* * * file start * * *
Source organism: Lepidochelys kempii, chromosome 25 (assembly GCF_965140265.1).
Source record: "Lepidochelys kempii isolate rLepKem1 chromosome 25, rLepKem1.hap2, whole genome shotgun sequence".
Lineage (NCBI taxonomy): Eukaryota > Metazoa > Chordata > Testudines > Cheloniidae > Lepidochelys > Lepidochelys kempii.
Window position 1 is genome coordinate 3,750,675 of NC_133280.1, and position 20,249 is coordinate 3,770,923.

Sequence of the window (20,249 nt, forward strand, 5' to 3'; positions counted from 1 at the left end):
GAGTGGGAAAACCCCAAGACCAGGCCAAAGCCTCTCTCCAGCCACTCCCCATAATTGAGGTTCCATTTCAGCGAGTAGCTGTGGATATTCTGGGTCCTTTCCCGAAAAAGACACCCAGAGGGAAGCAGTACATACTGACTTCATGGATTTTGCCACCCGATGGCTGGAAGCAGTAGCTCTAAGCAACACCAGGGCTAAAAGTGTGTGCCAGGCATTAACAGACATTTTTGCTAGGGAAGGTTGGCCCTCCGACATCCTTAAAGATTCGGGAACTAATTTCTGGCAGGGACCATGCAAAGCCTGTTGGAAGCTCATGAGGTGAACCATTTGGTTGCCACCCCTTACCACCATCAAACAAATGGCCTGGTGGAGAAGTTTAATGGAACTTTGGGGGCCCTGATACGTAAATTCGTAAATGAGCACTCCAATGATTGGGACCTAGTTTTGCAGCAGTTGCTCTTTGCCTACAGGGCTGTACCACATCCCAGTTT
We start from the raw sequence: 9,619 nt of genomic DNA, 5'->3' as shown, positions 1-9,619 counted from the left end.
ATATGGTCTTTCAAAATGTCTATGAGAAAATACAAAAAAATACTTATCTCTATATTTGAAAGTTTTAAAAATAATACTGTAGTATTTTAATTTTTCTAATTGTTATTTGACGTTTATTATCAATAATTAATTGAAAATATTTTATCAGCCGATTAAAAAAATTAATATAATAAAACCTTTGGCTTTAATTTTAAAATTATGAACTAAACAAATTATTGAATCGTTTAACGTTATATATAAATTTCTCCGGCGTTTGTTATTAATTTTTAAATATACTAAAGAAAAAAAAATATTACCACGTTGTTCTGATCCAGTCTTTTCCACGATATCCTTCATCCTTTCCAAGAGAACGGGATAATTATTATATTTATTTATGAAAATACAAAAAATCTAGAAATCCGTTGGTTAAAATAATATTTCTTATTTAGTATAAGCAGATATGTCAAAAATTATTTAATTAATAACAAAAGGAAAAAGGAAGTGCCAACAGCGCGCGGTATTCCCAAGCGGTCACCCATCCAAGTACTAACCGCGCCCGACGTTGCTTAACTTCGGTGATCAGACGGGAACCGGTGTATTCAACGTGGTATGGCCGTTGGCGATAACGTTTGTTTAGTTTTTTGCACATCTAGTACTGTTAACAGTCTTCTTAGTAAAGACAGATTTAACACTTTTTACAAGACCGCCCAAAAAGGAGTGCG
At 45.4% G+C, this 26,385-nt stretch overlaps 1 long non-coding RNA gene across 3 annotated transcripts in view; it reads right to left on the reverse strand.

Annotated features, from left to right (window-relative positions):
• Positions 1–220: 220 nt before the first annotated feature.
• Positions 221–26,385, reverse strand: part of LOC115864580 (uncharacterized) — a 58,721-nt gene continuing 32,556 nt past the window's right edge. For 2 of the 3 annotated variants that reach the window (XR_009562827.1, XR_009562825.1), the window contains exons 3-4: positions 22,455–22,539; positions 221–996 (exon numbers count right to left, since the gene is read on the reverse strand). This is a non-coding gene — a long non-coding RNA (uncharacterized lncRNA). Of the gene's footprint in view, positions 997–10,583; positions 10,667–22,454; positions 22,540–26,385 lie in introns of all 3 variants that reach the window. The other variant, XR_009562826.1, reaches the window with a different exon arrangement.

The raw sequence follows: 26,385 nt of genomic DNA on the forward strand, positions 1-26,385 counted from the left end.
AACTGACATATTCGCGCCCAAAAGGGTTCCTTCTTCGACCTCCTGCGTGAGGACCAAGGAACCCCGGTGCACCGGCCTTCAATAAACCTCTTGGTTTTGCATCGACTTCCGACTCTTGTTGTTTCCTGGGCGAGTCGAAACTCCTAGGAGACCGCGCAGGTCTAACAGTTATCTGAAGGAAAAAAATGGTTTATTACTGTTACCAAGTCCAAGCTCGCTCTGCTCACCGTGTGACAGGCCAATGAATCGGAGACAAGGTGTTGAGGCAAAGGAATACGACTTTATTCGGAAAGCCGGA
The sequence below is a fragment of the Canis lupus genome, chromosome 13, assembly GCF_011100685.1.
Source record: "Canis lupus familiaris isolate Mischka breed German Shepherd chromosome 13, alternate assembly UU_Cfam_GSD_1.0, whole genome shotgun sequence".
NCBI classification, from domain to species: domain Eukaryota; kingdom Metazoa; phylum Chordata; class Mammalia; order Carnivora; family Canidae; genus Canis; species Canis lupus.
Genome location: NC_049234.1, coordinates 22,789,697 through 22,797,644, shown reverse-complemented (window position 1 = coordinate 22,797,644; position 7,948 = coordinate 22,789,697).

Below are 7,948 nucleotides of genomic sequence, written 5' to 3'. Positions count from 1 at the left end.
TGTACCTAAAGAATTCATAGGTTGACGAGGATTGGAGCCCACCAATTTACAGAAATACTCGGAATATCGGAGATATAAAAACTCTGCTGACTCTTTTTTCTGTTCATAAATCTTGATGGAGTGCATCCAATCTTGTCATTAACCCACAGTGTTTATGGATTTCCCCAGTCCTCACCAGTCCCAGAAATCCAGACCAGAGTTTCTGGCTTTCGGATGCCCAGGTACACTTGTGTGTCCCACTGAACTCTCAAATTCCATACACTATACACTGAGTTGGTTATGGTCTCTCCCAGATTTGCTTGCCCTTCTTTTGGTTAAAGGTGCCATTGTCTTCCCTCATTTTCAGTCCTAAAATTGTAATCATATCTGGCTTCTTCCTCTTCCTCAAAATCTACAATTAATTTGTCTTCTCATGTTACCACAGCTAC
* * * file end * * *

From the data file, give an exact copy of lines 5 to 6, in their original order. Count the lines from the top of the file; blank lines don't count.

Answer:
Sequence of the window (20,249 nt, forward strand, 5' to 3'; positions counted from 1 at the left end):
GAGTGGGAAAACCCCAAGACCAGGCCAAAGCCTCTCTCCAGCCACTCCCCATAATTGAGGTTCCATTTCAGCGAGTAGCTGTGGATATTCTGGGTCCTTTCCCGAAAAAGACACCCAGAGGGAAGCAGTACATACTGACTTCATGGATTTTGCCACCCGATGGCTGGAAGCAGTAGCTCTAAGCAACACCAGGGCTAAAAGTGTGTGCCAGGCATTAACAGACATTTTTGCTAGGGAAGGTTGGCCCTCCGACATCCTTAAAGATTCGGGAACTAATTTCTGGCAGGGACCATGCAAAGCCTGTTGGAAGCTCATGAGGTGAACCATTTGGTTGCCACCCCTTACCACCATCAAACAAATGGCCTGGTGGAGAAGTTTAATGGAACTTTGGGGGCCCTGATACGTAAATTCGTAAATGAGCACTCCAATGATTGGGACCTAGTTTTGCAGCAGTTGCTCTTTGCCTACAGGGCTGTACCACATCCCAGTTT